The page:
Slide 1

Report
EU approaches to
Standards and
Conformity and
Harmonisation
Stefano Soro
European Single Market
The free movement of goods is a
cornerstone of the Single European
Market. Need to protect health
and safety of users, consumers,
workers, their property and the
environment
Over 500 million consumers
Essential requirements and
standards interplay
Essential requirements in Directives (law) –
state the desired outcome without specifying how it
should be achieved
For consumer products not otherwise regulated, the
General Product Safety Directive provides the
general principle without being prescriptive
European Standards specify how to meet essential
requirements
The EU entrusts independent standardisation
bodies with developing standards
Standards are voluntary but, if the reference is
published in Official Journal, presumption of
conformity
Process
Anyone who has a need can propose
business, manufacturers, buyers, users,
consumers, regulators, NGOs etc.
If the EU wants to develop a standard, it gives a
mandate to one of the EU standardisation bodies
(CEN, CENELEC or ETSI) to carry out the work
Volunteers and technical experts draft
Coordinated through national members (can
include reps from industry, SMEs, consumer
organisations, environmentalists, users etc.)
Work done in technical committees
Why is a European Standard
so valuable?
Shaped by those who contribute
Open and transparent process
Market driven
Representation of all interested parties
Reached through agreement
1 European Standard = 31 national standards =
access to a market of 500 million people
Safety requirements identified under GPSD
– next areas of standardisation in 2012
Chair-mounted seats, children’s chairs,
table-mounted chairs
Alcohol-powered flueless fireplaces
Cycle trailers
Candles
Infant swings, baby bouncers
Activity centres
Slings, soft carriers
Laser products
Key societal challenges for the
future
Consumer protection
Improved accessibility of disabled
and elderly people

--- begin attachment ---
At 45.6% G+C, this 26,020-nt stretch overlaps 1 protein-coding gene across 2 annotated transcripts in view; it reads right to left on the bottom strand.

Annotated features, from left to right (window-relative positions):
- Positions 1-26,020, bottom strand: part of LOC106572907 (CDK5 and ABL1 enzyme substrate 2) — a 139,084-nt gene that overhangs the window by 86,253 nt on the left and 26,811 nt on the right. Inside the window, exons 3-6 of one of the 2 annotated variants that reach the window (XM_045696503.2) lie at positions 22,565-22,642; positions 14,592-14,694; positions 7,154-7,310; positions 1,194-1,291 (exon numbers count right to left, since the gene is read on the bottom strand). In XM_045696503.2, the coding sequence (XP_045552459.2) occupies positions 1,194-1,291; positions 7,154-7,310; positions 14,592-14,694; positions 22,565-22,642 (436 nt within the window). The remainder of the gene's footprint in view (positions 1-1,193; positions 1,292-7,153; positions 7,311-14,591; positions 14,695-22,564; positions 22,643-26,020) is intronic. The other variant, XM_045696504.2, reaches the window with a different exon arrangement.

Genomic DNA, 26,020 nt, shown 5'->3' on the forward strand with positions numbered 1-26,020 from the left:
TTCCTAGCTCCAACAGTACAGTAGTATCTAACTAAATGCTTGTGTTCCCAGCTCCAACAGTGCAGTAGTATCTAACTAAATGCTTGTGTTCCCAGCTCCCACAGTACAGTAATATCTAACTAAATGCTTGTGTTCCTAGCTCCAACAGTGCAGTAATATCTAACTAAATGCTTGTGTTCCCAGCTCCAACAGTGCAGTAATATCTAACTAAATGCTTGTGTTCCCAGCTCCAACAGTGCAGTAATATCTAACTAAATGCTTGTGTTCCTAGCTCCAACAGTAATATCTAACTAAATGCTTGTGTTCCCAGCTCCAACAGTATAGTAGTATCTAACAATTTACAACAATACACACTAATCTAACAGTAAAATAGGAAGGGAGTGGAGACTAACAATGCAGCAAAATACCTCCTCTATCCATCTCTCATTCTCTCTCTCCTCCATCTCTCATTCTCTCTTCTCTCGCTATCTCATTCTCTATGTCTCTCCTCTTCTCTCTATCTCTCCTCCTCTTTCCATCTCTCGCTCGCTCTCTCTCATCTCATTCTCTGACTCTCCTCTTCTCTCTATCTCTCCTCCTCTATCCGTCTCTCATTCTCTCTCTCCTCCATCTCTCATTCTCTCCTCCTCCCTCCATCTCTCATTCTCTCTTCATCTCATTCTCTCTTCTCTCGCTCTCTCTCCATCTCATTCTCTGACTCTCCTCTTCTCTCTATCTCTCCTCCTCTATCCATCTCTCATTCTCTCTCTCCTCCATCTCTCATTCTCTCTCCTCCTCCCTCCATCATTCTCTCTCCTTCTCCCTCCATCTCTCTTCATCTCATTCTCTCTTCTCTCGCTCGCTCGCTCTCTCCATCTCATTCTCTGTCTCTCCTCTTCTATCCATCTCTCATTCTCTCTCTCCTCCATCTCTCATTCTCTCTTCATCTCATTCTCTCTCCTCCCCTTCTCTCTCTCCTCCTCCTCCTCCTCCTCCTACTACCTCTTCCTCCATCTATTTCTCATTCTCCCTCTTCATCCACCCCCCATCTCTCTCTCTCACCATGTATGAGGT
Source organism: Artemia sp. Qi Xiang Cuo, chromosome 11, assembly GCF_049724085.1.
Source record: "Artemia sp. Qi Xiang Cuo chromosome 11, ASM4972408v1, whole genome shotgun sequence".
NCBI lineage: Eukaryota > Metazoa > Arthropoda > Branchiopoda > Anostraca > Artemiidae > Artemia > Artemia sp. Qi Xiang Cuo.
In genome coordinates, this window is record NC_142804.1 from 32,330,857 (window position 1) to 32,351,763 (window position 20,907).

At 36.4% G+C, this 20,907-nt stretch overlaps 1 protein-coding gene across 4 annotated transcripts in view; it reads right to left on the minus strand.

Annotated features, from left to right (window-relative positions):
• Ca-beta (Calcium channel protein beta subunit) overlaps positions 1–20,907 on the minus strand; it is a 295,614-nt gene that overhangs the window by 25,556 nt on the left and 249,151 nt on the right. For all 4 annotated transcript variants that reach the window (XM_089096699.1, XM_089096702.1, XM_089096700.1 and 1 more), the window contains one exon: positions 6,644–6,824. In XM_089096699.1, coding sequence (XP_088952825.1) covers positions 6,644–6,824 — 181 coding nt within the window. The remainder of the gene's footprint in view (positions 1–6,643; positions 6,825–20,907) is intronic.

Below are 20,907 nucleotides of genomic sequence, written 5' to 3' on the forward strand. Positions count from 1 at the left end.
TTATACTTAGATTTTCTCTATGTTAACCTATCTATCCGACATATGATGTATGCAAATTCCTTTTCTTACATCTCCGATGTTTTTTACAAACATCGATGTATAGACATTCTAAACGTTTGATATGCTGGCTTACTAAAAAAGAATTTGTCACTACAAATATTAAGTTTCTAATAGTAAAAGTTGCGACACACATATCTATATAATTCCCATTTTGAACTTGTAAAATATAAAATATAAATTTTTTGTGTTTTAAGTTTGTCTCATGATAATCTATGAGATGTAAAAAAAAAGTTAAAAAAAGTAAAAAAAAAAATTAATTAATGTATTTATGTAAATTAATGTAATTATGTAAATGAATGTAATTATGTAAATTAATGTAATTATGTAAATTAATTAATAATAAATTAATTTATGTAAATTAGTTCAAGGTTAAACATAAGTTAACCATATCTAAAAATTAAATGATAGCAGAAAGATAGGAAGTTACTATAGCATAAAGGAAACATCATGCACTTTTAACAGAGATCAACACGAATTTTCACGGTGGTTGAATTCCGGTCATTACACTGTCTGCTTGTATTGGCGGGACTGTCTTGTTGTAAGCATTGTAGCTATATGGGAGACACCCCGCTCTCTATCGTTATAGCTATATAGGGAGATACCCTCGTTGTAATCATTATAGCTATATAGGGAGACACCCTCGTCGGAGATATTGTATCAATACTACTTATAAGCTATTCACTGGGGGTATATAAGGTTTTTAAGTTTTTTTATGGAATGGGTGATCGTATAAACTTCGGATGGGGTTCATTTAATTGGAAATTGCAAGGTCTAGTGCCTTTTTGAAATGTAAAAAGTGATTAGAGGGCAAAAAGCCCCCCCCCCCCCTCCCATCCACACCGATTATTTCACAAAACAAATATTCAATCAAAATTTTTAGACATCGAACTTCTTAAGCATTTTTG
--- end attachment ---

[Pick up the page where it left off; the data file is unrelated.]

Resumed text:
Climate change
Resource efficiency
Security and civil protection
Protection of personal data and
individuals’ privacy
Industrial Policy and Innovation
Clarifying and strengthening the
relationship between
standardisation and research
Increased speed of standardisation
Financial support to the ESOs tied
to their efficiency
Inclusive standards development
process
Nowadays not all SMEs and societal
stakeholders are sufficiently represented in the
standardisation process
The Commission will continue to financially
support the participation of SMEs and societal
stakeholders in European standardisation
The Commission invites the Member States, the
ESOs and the national standards bodies to try
to accommodate the needs of all stakeholders
Services sector
Although the EU economy is relying
more and more on services, European
standardisation in this field is lagging
behind
Standards have a great potential to
improve interoperability and quality of
services => the wish is to use
standardisation to support a single
market for services in the same way as
it is supporting the single market for
goods
Standards to increase EU
competitiveness
Standards increase global exchanges
Primacy of international standards
European standards should resemble
international ones as much as possible,
and home-grown standards should be
prepared only when international ones
are lacking
Proactive and leading role in the
international standards bodies
International cooperation
Main channel: ISO
Novelty: The European Commission, together
with product safety authorities from Australia,
Canada and the US has launched a pilot project
to find consensus on safety requirements
The pilot project covers selected products
which can be dangerous for children: corded
window coverings, chair-top booster seats,
baby slings
Currently staff discussions ongoing, with
possible proposals to their agencies for
endorsement

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